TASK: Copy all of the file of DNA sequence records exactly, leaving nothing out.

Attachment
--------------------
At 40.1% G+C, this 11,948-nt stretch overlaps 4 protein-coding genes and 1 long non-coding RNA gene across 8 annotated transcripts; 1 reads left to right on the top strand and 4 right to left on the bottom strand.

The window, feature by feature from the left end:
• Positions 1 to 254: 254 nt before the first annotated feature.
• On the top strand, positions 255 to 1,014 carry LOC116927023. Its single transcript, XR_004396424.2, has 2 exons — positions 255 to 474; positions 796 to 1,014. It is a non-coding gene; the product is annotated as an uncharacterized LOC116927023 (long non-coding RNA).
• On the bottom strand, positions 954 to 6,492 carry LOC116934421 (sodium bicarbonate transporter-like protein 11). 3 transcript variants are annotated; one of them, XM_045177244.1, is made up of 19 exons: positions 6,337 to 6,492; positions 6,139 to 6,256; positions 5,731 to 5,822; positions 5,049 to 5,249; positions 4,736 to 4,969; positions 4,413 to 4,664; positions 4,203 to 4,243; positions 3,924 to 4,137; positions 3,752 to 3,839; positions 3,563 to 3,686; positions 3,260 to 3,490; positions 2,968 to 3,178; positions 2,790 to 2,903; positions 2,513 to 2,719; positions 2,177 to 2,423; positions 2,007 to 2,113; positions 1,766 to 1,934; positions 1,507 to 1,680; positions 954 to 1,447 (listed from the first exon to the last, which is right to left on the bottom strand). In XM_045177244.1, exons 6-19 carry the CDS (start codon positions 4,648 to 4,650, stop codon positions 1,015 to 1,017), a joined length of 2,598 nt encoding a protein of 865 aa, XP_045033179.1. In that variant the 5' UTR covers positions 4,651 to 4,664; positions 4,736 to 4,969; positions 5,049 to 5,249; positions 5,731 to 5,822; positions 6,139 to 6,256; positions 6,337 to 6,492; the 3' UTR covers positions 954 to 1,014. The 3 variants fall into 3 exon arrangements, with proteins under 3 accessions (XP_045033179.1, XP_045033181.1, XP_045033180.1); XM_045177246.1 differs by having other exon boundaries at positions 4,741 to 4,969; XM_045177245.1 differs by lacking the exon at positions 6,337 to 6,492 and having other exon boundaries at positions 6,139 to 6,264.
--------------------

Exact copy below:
At 40.1% G+C, this 11,948-nt stretch overlaps 4 protein-coding genes and 1 long non-coding RNA gene across 8 annotated transcripts; 1 reads left to right on the top strand and 4 right to left on the bottom strand.

The window, feature by feature from the left end:
• Positions 1 to 254: 254 nt before the first annotated feature.
• On the top strand, positions 255 to 1,014 carry LOC116927023. Its single transcript, XR_004396424.2, has 2 exons — positions 255 to 474; positions 796 to 1,014. It is a non-coding gene; the product is annotated as an uncharacterized LOC116927023 (long non-coding RNA).
• On the bottom strand, positions 954 to 6,492 carry LOC116934421 (sodium bicarbonate transporter-like protein 11). 3 transcript variants are annotated; one of them, XM_045177244.1, is made up of 19 exons: positions 6,337 to 6,492; positions 6,139 to 6,256; positions 5,731 to 5,822; positions 5,049 to 5,249; positions 4,736 to 4,969; positions 4,413 to 4,664; positions 4,203 to 4,243; positions 3,924 to 4,137; positions 3,752 to 3,839; positions 3,563 to 3,686; positions 3,260 to 3,490; positions 2,968 to 3,178; positions 2,790 to 2,903; positions 2,513 to 2,719; positions 2,177 to 2,423; positions 2,007 to 2,113; positions 1,766 to 1,934; positions 1,507 to 1,680; positions 954 to 1,447 (listed from the first exon to the last, which is right to left on the bottom strand). In XM_045177244.1, exons 6-19 carry the CDS (start codon positions 4,648 to 4,650, stop codon positions 1,015 to 1,017), a joined length of 2,598 nt encoding a protein of 865 aa, XP_045033179.1. In that variant the 5' UTR covers positions 4,651 to 4,664; positions 4,736 to 4,969; positions 5,049 to 5,249; positions 5,731 to 5,822; positions 6,139 to 6,256; positions 6,337 to 6,492; the 3' UTR covers positions 954 to 1,014. The 3 variants fall into 3 exon arrangements, with proteins under 3 accessions (XP_045033179.1, XP_045033181.1, XP_045033180.1); XM_045177246.1 differs by having other exon boundaries at positions 4,741 to 4,969; XM_045177245.1 differs by lacking the exon at positions 6,337 to 6,492 and having other exon boundaries at positions 6,139 to 6,264.